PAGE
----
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The original Ascent was introduced in 2004 as the second line of hand-crafted mobile phones produced by Vertu, a wholly owned subsidiary of Nokia. My Vertu Ascent is a 2007 model and was purchased to replace my trusty Nokia 3595.
The Ascent is not the phone for technophiles, nor for people who want or need an appliance that serves as a PDA, phone, camera, mp3 player, web browser, e-mail client, etc., etc. It is, quite simply, a cell phone. And as such, it excels. Reception and sound quality are exceptional. The features that one would typically expect with a cell phone qua cell phone are there, and if you are familiar with a typical Nokia interface, you will feel right at home with the Ascent. The one area where the Ascent can be criticized is battery life. The battery needs recharging every other day for me. I am an attorney and I typically spend at least two hours a day on my cell phone, a lot of that time on the speaker phone. I suppose the Yamaha synthesizer driving that 20mm speaker uses quite a bit more power than the amplifier of a normal Nokia phone.
If Vertu phones in general, and the Ascent in particular, don't appeal to mobile phone users who crave the latest gee-whiz gizmos (the type who will camp out in front of the Apple store 36 hours before the latest iPhone is scheduled to debut), then who is the target consumer for these phones? I suppose there are really two answers to that question. Vertu phones, by virtue of their price and perceived exclusivity, will always appeal to certain people for those reasons alone. These are the same people who wear a Rolex but don't have a clue about the rich horological history of that famous Geneva manufacture. But for others, like me, a Vertu is appealing because of the way it is made, the materials used to make it, and the tactile delight it is because of those two factors. The simplicity of the Vertu also appeals to me. I don't send text messages. I don't accept text messages. If I want to check my e-mail, I use my computer. If I want to browse the web, I use my computer. I have a dedicated PDA I use for scheduling and notes. And for a phone, I want a phone.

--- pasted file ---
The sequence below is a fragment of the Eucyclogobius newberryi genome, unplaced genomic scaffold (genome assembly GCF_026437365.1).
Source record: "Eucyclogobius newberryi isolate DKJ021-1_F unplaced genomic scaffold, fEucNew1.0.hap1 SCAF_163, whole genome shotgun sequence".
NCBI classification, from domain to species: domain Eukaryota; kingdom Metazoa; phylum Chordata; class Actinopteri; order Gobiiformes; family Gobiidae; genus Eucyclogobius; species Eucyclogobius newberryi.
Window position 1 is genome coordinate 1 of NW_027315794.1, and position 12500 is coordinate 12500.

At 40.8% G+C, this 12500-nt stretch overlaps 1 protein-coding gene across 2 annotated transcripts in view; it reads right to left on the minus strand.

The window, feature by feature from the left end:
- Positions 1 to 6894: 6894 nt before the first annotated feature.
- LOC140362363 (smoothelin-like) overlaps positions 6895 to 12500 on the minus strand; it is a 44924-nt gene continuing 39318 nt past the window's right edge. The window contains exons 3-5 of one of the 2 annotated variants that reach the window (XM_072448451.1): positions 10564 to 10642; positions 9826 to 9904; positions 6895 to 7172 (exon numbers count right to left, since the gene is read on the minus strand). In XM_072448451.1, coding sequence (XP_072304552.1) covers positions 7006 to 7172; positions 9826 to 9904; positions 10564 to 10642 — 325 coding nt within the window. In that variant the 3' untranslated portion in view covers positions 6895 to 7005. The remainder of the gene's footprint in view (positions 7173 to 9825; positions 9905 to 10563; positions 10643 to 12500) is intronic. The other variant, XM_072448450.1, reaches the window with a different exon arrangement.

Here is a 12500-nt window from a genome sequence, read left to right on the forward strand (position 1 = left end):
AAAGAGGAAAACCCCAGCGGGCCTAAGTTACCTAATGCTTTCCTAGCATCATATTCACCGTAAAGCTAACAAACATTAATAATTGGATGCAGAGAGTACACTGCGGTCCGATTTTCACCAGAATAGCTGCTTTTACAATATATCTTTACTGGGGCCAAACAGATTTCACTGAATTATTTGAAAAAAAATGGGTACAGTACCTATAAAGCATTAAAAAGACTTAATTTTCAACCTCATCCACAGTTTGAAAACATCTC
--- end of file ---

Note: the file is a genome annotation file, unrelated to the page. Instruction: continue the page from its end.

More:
As strange as this may sound, just handling the Ascent is as enjoyable as using it. You really have to hold one in your hand to know what I mean. This phone doesn't "feel" like any other cell phone I've ever encountered or owned. The combination of supple Napa grade leather, ceramic, stainless steel, and the Liquidmetal all come together to yield a unique tactile experience every time you pick up the Ascent. When you use the keypad, the distinctive click and smooth action of the keys is unlike anything you will feel on any other cell phone.
I'm not unduly hard on my cell phones, but I don't baby them either. The Ascent has held up as well as or better than any other phone I've owned. The leather is still soft and supple--maybe because I do occasionally treat it with leather conditioner. The metal surfaces do show some minor scuffing. The phone has been dropped twice, both times when handing it to someone who "wanted to take a look at it." At over six ounces (173 grams), most people don't realize just how weighty the Ascent is and when you hand it to them they are prone to drop it if they are expecting to grasp a phone that weighs what a typical cell phone of this size weighs.
While the ceramic ear pillow is a marvel to look at and touch, it is probably the most fragile external component of the phone. It's extremely scratch resistant, but like any ceramic, it is brittle and will crack if subjected to a strong enough blow--which is exactly what happened when my phone was dropped onto a concrete sidewalk. The Vertu logo, however, shows absolutely no signs of wear--a testament to the durability of the PVD process used to apply it. The casualty from the other fall to a gravel driveway is a small ding to the battery cover. The sapphire pane over the display, however, is as clear and scratch-free as it was fresh out of the box. The Liquidmetal frame and battery cover, as well as the stainless steel keys, have a satin finish that resists minor scuffing and scratches fairly well, as you can tell from the photos.
In darkness or low light the Ascent is a real pleasure to view. The perforations for the characters in the stainless steel keys are actually tiny holes drilled by a laser, over 500 in all for the entire keypad. The holes are then filled in by hand with an optically clear laquer resin. The backlighting for the keypad is white, and the effect of the light coming through all those laser-drilled holes is quite striking.
It's unfortunate that Vertu has decided to discontinue the original Ascent in favor of the Ascent Ti. While the Ascent Ti offers more in the way of technology, with the new design, gone are the exotic Vitreloy frame and battery cover, the ruby bearings for each key, and the laser-drilled, backlit keypad.
Sometime in the next year I will be sending my Ascent back to the Vertu factory in England to have an overall "freshening up" and get the ceramic ear pillow and the battery cover replaced. The cost for this will run in the neighborhood of $800 to $1000 US. I will post a follow-up review then to show the result.